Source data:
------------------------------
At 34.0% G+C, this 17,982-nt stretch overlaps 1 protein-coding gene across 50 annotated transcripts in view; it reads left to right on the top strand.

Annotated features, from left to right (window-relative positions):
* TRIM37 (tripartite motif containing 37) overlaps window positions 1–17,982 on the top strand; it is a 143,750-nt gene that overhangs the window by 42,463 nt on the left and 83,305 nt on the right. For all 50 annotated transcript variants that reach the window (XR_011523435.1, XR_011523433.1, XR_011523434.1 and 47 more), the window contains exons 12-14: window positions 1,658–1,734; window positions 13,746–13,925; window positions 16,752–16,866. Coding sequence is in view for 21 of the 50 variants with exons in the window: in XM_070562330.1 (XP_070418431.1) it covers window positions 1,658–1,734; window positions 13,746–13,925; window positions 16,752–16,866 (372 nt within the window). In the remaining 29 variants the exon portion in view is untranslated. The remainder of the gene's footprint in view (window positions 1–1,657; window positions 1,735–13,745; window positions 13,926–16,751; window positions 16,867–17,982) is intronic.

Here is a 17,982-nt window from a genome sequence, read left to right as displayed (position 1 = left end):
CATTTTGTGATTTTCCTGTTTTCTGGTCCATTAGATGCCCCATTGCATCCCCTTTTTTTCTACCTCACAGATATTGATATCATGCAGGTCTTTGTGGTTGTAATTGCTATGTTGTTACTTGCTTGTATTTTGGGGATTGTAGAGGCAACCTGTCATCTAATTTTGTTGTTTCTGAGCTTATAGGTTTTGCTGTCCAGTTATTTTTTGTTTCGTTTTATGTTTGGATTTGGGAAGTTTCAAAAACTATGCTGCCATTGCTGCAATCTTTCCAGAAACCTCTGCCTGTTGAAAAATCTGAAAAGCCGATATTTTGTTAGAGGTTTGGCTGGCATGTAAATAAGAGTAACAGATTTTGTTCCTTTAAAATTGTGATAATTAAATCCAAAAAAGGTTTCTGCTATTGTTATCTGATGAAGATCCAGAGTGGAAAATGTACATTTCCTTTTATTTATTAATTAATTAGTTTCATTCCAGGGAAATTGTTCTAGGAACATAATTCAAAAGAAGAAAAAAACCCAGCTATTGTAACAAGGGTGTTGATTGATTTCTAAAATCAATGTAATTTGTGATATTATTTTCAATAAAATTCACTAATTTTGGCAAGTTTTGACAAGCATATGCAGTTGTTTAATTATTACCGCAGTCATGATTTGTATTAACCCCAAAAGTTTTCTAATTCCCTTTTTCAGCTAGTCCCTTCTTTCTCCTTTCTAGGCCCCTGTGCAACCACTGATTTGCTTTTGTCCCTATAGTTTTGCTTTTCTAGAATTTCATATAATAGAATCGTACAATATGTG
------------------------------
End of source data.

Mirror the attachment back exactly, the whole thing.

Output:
At 34.0% G+C, this 17,982-nt stretch overlaps 1 protein-coding gene across 50 annotated transcripts in view; it reads left to right on the top strand.

Annotated features, from left to right (window-relative positions):
* TRIM37 (tripartite motif containing 37) overlaps window positions 1–17,982 on the top strand; it is a 143,750-nt gene that overhangs the window by 42,463 nt on the left and 83,305 nt on the right. For all 50 annotated transcript variants that reach the window (XR_011523435.1, XR_011523433.1, XR_011523434.1 and 47 more), the window contains exons 12-14: window positions 1,658–1,734; window positions 13,746–13,925; window positions 16,752–16,866. Coding sequence is in view for 21 of the 50 variants with exons in the window: in XM_070562330.1 (XP_070418431.1) it covers window positions 1,658–1,734; window positions 13,746–13,925; window positions 16,752–16,866 (372 nt within the window). In the remaining 29 variants the exon portion in view is untranslated. The remainder of the gene's footprint in view (window positions 1–1,657; window positions 1,735–13,745; window positions 13,926–16,751; window positions 16,867–17,982) is intronic.

Here is a 17,982-nt window from a genome sequence, read left to right as displayed (position 1 = left end):
CATTTTGTGATTTTCCTGTTTTCTGGTCCATTAGATGCCCCATTGCATCCCCTTTTTTTCTACCTCACAGATATTGATATCATGCAGGTCTTTGTGGTTGTAATTGCTATGTTGTTACTTGCTTGTATTTTGGGGATTGTAGAGGCAACCTGTCATCTAATTTTGTTGTTTCTGAGCTTATAGGTTTTGCTGTCCAGTTATTTTTTGTTTCGTTTTATGTTTGGATTTGGGAAGTTTCAAAAACTATGCTGCCATTGCTGCAATCTTTCCAGAAACCTCTGCCTGTTGAAAAATCTGAAAAGCCGATATTTTGTTAGAGGTTTGGCTGGCATGTAAATAAGAGTAACAGATTTTGTTCCTTTAAAATTGTGATAATTAAATCCAAAAAAGGTTTCTGCTATTGTTATCTGATGAAGATCCAGAGTGGAAAATGTACATTTCCTTTTATTTATTAATTAATTAGTTTCATTCCAGGGAAATTGTTCTAGGAACATAATTCAAAAGAAGAAAAAAACCCAGCTATTGTAACAAGGGTGTTGATTGATTTCTAAAATCAATGTAATTTGTGATATTATTTTCAATAAAATTCACTAATTTTGGCAAGTTTTGACAAGCATATGCAGTTGTTTAATTATTACCGCAGTCATGATTTGTATTAACCCCAAAAGTTTTCTAATTCCCTTTTTCAGCTAGTCCCTTCTTTCTCCTTTCTAGGCCCCTGTGCAACCACTGATTTGCTTTTGTCCCTATAGTTTTGCTTTTCTAGAATTTCATATAATAGAATCGTACAATATGTG